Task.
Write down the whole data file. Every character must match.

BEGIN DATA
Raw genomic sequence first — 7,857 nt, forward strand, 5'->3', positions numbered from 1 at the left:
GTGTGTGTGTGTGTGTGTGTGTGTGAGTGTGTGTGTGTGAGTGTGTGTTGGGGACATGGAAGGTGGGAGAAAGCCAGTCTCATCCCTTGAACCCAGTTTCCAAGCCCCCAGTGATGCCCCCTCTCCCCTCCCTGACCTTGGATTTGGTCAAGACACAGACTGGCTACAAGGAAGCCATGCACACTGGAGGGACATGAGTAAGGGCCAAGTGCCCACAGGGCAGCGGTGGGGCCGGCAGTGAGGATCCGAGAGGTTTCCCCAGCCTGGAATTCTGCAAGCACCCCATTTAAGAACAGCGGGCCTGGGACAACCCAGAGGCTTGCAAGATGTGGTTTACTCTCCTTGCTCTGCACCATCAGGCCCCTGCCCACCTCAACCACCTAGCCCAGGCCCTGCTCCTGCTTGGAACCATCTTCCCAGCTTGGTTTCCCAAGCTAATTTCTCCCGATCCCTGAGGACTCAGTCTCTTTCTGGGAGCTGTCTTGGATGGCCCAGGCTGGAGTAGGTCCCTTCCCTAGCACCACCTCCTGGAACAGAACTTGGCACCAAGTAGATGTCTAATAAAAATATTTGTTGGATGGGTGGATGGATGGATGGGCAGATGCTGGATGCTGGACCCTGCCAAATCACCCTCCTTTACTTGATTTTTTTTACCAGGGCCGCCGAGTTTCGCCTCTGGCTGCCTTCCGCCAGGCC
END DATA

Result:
Raw genomic sequence first — 7,857 nt, forward strand, 5'->3', positions numbered from 1 at the left:
GTGTGTGTGTGTGTGTGTGTGTGTGAGTGTGTGTGTGTGAGTGTGTGTTGGGGACATGGAAGGTGGGAGAAAGCCAGTCTCATCCCTTGAACCCAGTTTCCAAGCCCCCAGTGATGCCCCCTCTCCCCTCCCTGACCTTGGATTTGGTCAAGACACAGACTGGCTACAAGGAAGCCATGCACACTGGAGGGACATGAGTAAGGGCCAAGTGCCCACAGGGCAGCGGTGGGGCCGGCAGTGAGGATCCGAGAGGTTTCCCCAGCCTGGAATTCTGCAAGCACCCCATTTAAGAACAGCGGGCCTGGGACAACCCAGAGGCTTGCAAGATGTGGTTTACTCTCCTTGCTCTGCACCATCAGGCCCCTGCCCACCTCAACCACCTAGCCCAGGCCCTGCTCCTGCTTGGAACCATCTTCCCAGCTTGGTTTCCCAAGCTAATTTCTCCCGATCCCTGAGGACTCAGTCTCTTTCTGGGAGCTGTCTTGGATGGCCCAGGCTGGAGTAGGTCCCTTCCCTAGCACCACCTCCTGGAACAGAACTTGGCACCAAGTAGATGTCTAATAAAAATATTTGTTGGATGGGTGGATGGATGGATGGGCAGATGCTGGATGCTGGACCCTGCCAAATCACCCTCCTTTACTTGATTTTTTTTACCAGGGCCGCCGAGTTTCGCCTCTGGCTGCCTTCCGCCAGGCC